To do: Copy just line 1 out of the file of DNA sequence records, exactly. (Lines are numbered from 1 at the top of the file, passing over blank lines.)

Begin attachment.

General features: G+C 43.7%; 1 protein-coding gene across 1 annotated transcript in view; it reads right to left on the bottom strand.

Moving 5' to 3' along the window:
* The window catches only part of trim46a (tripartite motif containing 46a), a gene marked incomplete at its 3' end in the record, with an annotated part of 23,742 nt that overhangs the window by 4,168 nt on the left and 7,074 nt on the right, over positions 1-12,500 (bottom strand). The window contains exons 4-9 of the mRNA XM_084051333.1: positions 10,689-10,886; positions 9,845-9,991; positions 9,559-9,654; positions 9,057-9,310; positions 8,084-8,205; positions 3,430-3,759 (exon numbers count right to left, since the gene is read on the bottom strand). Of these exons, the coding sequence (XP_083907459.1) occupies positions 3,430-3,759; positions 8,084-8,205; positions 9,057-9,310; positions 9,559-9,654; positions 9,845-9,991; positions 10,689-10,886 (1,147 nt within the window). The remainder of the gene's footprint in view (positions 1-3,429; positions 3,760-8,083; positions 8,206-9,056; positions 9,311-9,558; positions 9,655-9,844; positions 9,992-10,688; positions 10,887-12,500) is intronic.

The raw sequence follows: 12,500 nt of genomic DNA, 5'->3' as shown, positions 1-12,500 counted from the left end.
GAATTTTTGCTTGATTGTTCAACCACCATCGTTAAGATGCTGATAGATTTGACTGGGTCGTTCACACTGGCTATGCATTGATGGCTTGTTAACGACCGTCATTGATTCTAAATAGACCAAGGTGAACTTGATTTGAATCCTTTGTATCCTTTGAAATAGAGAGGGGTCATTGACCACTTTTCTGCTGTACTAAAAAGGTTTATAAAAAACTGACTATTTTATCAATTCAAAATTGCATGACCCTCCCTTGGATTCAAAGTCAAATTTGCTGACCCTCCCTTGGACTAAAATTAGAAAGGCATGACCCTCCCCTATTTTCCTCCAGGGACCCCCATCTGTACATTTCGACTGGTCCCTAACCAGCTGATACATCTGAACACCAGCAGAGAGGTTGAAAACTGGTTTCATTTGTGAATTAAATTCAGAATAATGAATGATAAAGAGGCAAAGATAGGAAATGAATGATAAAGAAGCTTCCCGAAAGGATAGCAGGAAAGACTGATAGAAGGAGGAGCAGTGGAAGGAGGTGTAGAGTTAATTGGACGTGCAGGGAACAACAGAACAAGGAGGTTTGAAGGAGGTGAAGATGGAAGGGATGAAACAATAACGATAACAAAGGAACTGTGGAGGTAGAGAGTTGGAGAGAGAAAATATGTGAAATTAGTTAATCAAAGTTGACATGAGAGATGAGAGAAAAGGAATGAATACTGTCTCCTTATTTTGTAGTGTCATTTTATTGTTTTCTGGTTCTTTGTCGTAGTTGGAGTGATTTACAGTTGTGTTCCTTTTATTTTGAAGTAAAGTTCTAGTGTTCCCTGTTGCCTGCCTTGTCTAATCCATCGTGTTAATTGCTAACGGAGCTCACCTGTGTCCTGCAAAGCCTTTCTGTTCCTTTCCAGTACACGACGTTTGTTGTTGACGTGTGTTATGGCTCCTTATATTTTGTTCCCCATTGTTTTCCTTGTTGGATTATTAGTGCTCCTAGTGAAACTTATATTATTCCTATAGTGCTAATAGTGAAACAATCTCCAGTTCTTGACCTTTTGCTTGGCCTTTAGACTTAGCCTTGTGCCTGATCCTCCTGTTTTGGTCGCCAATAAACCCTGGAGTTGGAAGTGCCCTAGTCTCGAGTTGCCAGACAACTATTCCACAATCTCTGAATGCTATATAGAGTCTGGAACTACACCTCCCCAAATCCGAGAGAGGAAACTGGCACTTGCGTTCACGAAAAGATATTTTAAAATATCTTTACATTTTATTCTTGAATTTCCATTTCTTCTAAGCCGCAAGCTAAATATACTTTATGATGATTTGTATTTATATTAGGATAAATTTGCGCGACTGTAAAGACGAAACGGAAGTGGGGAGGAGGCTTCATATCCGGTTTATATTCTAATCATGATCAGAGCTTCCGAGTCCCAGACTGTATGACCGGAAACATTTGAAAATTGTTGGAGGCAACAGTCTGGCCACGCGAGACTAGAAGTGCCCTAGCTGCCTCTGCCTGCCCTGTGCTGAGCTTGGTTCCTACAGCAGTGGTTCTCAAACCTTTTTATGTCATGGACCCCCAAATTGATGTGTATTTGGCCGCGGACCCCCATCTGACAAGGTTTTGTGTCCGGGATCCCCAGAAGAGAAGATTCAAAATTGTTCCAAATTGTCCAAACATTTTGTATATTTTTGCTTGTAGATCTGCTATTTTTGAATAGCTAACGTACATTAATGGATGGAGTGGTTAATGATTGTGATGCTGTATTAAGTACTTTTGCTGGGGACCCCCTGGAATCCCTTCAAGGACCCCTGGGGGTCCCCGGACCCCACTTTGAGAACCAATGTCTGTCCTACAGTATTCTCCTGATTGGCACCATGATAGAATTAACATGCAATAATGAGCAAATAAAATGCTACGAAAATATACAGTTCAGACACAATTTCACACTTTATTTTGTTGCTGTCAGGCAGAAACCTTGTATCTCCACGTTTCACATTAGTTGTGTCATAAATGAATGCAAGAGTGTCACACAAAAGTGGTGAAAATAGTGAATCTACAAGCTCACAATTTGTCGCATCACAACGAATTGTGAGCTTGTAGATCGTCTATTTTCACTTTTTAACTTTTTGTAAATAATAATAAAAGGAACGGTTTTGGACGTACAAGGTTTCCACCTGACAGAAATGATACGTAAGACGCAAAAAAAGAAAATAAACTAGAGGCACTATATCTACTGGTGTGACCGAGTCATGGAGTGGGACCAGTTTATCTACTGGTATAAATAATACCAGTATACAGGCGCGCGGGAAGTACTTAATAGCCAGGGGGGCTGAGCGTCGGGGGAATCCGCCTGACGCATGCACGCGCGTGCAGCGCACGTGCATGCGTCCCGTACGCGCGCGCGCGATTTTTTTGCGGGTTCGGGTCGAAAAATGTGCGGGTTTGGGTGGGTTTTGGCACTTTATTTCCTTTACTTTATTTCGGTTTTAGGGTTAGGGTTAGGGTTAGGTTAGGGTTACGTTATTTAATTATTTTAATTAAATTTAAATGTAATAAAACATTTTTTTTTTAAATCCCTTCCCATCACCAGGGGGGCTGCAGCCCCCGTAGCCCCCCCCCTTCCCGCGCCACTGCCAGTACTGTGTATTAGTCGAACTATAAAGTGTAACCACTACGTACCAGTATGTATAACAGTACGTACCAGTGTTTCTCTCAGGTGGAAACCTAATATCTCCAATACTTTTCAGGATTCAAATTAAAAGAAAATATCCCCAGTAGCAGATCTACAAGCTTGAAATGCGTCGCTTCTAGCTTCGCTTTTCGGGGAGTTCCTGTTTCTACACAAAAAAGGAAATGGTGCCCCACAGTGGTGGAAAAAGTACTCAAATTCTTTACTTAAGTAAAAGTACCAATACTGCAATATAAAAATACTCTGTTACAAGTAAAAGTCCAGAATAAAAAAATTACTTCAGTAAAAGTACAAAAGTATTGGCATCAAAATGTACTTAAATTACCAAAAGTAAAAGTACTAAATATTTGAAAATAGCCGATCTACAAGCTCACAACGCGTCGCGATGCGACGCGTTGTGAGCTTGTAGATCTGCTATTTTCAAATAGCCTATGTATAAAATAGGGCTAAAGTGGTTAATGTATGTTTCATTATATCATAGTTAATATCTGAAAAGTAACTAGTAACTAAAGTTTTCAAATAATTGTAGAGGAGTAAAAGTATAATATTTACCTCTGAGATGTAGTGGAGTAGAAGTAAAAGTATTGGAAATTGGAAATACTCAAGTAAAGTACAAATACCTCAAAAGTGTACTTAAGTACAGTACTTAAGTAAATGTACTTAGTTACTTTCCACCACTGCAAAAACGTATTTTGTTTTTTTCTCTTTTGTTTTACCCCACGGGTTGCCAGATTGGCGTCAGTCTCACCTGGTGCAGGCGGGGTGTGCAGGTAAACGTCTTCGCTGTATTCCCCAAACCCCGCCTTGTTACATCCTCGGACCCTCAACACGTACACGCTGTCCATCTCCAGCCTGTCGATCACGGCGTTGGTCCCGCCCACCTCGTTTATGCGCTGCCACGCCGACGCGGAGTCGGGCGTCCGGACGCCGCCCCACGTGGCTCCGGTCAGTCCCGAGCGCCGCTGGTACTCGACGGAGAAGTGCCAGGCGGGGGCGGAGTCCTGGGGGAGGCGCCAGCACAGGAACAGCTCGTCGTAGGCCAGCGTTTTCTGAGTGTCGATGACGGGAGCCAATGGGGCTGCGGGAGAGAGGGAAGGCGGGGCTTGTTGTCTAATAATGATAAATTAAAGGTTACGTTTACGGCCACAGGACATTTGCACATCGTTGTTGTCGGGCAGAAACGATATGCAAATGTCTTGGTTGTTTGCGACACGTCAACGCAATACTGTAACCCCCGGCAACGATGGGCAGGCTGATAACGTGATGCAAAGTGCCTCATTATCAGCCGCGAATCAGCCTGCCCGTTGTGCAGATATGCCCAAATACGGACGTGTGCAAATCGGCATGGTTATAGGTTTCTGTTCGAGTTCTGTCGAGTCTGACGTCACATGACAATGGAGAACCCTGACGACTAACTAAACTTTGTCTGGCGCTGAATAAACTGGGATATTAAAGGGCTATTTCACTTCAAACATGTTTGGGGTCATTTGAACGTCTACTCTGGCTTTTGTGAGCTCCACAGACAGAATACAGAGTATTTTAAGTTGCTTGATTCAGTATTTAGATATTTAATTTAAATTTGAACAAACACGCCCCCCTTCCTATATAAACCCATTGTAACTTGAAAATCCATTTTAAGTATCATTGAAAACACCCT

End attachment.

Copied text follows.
General features: G+C 43.7%; 1 protein-coding gene across 1 annotated transcript in view; it reads right to left on the bottom strand.